The crisis spreads past Wall Street
reports on the spike in unemployment--and explains why official statistics understate the terrible job market.
THE LATEST government statistics on unemployment and other indicators show that the center of the worst economic crisis since the Great Depression is moving from Wall Street to "Main Street"--and it only promises to get worse.
The Department of Labor reported in mid-October that new jobless claims over a four-week period reached 478,000, a 44 percent increase from a year earlier. The 400,000 mark in jobless claims is often seen as a sign of recession.
The figure was bigger than Wall Street analysts had predicted, and the stock market took another dive on the news. But this time, Wall Street is reacting not to news of another bank in trouble, but the fact that the financial crisis has metastasized into the so-called "real economy."
Each round of new job losses is making the situation worse, said Robin Blackwell, chief economist for the AFL-CIO. "As people lose their jobs, they cut back on consumption," Blackwell said, pointing out that each round of layoffs sets the stage for another.
As Reuters summarized, "Shock waves from the global financial crisis are now being felt in almost every corner of working America as companies press the eject button on increasing numbers of employees."
Companies in New York appear to have "ejected" the largest number of workers. The state accounted for more than 5,000 new unemployment claims filed during the week of October 11, due to layoffs in construction, services and transportation. State officials in Illinois report that unemployment went up--again--in each of the state's 12 metropolitan areas.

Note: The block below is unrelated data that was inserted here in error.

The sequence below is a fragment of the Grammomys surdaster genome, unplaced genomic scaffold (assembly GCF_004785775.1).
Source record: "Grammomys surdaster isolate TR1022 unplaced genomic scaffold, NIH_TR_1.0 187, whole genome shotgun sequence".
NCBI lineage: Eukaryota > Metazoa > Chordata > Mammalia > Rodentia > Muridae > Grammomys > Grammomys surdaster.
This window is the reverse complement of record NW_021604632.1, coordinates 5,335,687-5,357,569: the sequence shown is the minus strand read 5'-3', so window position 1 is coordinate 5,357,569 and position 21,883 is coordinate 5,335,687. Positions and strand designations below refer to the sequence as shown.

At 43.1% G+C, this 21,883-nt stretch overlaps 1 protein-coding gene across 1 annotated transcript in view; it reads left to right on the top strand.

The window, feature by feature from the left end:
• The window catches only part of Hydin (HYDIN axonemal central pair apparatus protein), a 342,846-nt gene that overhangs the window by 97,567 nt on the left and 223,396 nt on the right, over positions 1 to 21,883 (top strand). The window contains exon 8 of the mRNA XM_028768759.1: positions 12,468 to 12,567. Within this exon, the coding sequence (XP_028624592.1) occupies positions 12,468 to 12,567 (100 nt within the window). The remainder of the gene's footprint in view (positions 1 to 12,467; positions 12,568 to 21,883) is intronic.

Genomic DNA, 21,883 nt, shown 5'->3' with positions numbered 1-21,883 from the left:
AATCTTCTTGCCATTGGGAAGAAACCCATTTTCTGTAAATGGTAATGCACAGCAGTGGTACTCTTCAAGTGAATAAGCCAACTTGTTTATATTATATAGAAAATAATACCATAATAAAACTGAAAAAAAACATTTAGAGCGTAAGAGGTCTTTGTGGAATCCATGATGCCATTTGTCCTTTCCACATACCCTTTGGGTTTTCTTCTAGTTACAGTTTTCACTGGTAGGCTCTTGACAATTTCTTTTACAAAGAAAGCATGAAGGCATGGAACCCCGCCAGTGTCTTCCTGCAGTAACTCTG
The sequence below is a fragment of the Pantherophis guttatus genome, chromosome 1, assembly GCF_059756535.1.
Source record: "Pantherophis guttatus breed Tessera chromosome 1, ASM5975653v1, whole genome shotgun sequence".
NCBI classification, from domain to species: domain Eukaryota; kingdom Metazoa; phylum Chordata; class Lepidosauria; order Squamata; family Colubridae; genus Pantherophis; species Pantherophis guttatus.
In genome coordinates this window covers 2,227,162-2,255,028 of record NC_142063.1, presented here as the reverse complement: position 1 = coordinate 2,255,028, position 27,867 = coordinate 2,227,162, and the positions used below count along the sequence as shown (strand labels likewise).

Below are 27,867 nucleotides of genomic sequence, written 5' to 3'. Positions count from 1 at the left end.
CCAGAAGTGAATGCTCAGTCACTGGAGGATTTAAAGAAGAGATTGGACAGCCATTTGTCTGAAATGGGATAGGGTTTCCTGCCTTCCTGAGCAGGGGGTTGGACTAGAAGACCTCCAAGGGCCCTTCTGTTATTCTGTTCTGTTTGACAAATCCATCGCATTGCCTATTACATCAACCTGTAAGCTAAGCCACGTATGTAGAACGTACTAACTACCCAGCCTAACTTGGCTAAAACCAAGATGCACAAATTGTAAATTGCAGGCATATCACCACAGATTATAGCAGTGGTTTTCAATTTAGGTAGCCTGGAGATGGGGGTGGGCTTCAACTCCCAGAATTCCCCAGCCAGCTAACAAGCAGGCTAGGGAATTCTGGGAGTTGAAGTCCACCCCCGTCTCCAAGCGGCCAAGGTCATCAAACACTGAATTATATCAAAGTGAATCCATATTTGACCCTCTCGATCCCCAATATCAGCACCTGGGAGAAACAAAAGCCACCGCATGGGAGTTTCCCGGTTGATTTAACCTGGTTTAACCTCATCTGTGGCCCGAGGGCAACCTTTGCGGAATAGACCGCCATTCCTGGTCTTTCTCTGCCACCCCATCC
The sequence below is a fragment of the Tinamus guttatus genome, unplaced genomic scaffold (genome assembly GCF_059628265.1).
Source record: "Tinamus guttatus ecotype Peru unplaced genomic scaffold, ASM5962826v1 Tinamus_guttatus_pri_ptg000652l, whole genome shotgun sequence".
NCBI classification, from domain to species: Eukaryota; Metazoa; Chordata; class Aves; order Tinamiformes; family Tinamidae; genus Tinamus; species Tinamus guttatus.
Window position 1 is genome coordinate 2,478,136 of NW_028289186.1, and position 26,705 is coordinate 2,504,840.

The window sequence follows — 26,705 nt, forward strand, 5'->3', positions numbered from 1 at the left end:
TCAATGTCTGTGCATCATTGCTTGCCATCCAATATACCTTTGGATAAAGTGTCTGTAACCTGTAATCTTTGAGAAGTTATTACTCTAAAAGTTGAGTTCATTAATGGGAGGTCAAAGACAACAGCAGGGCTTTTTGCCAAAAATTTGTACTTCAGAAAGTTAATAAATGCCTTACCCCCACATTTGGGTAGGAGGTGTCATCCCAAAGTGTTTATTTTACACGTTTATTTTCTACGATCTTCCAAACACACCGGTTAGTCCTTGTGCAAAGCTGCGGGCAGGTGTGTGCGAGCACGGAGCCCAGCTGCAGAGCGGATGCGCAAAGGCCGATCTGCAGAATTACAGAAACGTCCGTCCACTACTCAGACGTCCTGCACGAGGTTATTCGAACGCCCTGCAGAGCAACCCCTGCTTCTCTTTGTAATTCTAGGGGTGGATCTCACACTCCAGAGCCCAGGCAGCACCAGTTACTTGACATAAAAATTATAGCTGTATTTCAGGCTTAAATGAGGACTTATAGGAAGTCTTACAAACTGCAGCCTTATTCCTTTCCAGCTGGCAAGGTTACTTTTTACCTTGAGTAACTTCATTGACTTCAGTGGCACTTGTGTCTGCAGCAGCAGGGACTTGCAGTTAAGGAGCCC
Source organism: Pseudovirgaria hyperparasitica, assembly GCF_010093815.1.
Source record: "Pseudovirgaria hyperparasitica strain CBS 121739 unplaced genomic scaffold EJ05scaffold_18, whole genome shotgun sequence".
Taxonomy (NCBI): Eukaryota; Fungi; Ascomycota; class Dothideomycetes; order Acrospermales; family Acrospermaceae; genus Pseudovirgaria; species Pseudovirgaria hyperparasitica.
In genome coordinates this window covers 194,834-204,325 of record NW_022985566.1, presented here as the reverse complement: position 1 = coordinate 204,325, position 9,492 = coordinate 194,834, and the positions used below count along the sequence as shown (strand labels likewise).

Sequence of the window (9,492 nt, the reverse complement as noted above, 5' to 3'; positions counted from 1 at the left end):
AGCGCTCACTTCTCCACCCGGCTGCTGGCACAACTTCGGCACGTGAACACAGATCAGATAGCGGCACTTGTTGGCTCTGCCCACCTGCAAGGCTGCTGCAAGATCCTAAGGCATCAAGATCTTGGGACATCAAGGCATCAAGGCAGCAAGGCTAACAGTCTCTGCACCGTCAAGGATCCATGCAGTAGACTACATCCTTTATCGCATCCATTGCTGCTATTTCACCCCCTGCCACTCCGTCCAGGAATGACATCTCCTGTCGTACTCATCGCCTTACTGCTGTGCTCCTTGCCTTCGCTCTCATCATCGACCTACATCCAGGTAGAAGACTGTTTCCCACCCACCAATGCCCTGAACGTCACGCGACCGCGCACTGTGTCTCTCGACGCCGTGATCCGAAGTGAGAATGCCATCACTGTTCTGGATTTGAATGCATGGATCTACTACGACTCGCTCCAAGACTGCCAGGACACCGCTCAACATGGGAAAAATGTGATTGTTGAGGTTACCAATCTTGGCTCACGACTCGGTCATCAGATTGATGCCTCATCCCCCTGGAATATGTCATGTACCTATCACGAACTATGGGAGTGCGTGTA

Nationwide, payrolls have declined for nine months straight, excluding agriculture. According to the statistics, there was a net decline of 159,000 jobs in September, with at least 760,000 jobs lost in the first nine months of 2008.
The trend evident in federal statistics was confirmed by a recent survey of more than 100 corporate executives by CFO magazine. More than half of these bosses report plans to cut payrolls further. A majority predicts a decline in revenues for the year, and similar numbers say they want to cut "operating expenses" by at least 5 percent.
Already in September, the number of "mass layoff incidents"--involving 50 or more workers--reached a level not seen since the September 11, 2001 attacks. According to the Bureau of Labor Statistics (BLS), employers "took 2,269 mass layoff actions"--an increase of 497 from the previous month. Manufacturing accounted for 28 percent of these.
When they come out early next month, October jobs statistics are likely to show an employment decline of at least 200,000, say analysts--and there will be more in the months to come.
THE COMPANIES swinging the layoff ax come from across the economy. Yahoo recently announced plans to cut 10 percent of its workforce, or about 1,500 workers. National City Bank plans to axe 4,000 employees. The pharmaceutical company Merck plans to eliminate 12 percent of its workforce, a total of 7,200 jobs.
The situation is even more dire in the automobile industry. General Motors said it would shut down plants in Wisconsin, Michigan and Delaware, cutting more than 5,000 jobs. Chrysler plans to shed 1,825 manufacturing jobs, and will make a further cut of 25 percent cut among its salaried workforce, or around 4,000 white-collar workers. And if the proposed GM-Chrysler merger goes through, an estimated 40,000 more jobs would be wiped out. In the case of a bankruptcy at GM or Ford, far more jobs would be lost throughout the economy.
Other manufacturers are implementing big cuts. Danaher, which manufacturers Craftsmen tools, said it would shut down 12 factories and lay off 1,000 workers. Brunswick Corp., which makes recreational boats, will close down seven factories.